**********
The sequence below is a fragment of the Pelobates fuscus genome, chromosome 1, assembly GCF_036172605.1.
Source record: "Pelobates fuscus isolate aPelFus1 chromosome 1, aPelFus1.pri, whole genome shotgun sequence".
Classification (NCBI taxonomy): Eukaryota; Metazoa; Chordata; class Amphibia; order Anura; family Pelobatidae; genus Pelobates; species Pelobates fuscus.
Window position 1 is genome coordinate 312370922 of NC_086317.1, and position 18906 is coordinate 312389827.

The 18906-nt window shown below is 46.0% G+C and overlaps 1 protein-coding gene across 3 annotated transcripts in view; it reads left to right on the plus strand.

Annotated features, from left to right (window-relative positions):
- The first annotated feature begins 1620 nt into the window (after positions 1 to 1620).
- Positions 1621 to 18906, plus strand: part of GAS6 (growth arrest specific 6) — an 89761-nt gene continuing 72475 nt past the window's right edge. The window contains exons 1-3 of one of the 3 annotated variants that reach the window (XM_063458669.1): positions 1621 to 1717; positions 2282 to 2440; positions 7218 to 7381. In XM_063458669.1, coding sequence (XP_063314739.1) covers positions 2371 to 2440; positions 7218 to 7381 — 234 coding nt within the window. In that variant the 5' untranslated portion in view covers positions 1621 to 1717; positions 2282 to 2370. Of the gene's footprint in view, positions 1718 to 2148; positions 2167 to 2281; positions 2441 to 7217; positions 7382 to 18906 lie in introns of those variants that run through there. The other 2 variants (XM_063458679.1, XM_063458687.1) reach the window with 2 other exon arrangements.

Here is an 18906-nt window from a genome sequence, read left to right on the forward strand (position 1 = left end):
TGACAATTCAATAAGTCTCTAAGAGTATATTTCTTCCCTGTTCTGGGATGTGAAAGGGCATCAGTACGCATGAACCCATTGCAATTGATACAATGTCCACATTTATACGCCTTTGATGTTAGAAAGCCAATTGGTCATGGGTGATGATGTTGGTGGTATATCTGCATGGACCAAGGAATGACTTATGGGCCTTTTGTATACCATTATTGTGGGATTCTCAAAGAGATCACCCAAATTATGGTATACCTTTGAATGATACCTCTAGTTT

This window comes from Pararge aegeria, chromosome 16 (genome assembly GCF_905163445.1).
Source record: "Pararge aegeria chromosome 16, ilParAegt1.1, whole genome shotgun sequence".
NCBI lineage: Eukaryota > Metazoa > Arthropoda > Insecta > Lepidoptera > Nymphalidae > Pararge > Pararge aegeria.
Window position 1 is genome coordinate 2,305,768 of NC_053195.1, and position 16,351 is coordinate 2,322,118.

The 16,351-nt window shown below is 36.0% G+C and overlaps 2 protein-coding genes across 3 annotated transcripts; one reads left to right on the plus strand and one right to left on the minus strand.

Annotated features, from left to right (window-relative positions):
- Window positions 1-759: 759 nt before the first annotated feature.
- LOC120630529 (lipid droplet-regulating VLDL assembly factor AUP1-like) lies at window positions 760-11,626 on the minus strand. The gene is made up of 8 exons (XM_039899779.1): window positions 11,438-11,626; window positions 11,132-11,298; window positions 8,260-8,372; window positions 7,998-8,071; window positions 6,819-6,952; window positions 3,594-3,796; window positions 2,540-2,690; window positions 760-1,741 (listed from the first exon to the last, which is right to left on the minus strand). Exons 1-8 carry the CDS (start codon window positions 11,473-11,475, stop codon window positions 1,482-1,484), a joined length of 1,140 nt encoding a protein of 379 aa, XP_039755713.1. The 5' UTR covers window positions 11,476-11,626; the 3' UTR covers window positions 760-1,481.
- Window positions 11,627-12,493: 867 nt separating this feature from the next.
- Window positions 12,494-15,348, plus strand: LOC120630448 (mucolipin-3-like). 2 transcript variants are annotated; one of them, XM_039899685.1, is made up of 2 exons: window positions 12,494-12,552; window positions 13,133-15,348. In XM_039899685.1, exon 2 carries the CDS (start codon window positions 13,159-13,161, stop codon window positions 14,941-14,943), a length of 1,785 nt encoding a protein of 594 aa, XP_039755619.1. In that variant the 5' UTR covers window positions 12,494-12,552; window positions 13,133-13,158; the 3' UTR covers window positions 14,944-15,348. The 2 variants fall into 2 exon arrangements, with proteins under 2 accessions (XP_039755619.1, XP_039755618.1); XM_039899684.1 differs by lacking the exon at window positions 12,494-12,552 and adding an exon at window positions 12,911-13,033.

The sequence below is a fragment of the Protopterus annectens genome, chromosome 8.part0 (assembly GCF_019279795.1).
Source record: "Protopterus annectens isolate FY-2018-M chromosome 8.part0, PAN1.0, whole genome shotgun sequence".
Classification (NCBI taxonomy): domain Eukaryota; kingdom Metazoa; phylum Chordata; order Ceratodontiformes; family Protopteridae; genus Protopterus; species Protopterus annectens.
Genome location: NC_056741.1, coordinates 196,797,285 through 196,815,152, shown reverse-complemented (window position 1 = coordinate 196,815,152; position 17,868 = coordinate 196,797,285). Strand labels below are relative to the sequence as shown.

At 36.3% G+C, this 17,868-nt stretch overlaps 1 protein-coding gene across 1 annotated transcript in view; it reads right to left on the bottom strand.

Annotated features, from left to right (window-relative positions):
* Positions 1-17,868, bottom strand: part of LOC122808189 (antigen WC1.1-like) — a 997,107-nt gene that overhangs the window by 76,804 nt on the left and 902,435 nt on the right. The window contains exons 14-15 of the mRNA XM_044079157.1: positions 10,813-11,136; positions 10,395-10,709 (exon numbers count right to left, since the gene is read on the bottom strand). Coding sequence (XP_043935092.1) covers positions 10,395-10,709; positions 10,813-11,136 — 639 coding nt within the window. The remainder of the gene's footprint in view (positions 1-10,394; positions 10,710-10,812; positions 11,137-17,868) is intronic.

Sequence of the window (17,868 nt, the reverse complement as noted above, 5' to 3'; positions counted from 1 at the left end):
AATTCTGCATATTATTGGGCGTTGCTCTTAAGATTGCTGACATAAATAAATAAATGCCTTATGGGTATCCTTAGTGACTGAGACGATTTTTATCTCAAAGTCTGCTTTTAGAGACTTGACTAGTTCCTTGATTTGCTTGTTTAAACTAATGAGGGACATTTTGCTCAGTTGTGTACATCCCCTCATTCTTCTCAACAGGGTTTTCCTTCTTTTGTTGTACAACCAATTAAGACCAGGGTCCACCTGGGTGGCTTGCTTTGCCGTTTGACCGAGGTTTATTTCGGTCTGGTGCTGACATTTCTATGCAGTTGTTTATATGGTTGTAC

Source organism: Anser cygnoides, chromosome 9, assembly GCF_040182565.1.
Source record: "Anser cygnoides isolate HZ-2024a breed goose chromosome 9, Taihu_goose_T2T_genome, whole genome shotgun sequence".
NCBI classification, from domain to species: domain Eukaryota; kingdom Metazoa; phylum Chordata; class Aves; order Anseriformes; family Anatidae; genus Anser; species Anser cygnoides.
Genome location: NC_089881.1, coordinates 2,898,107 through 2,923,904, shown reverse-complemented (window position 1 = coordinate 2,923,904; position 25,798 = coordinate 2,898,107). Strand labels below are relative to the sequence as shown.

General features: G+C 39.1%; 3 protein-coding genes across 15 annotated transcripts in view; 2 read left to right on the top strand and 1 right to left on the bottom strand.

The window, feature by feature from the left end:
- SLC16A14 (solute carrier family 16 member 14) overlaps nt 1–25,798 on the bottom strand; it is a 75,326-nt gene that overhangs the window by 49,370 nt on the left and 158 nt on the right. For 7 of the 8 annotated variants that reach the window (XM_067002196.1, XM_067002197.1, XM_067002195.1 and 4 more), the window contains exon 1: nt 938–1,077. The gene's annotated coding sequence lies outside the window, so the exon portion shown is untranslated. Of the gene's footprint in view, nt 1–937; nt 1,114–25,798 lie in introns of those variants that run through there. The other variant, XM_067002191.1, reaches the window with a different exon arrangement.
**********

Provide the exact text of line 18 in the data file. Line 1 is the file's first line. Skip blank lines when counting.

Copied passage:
- LOC120630529 (lipid droplet-regulating VLDL assembly factor AUP1-like) lies at window positions 760-11,626 on the minus strand. The gene is made up of 8 exons (XM_039899779.1): window positions 11,438-11,626; window positions 11,132-11,298; window positions 8,260-8,372; window positions 7,998-8,071; window positions 6,819-6,952; window positions 3,594-3,796; window positions 2,540-2,690; window positions 760-1,741 (listed from the first exon to the last, which is right to left on the minus strand). Exons 1-8 carry the CDS (start codon window positions 11,473-11,475, stop codon window positions 1,482-1,484), a joined length of 1,140 nt encoding a protein of 379 aa, XP_039755713.1. The 5' UTR covers window positions 11,476-11,626; the 3' UTR covers window positions 760-1,481.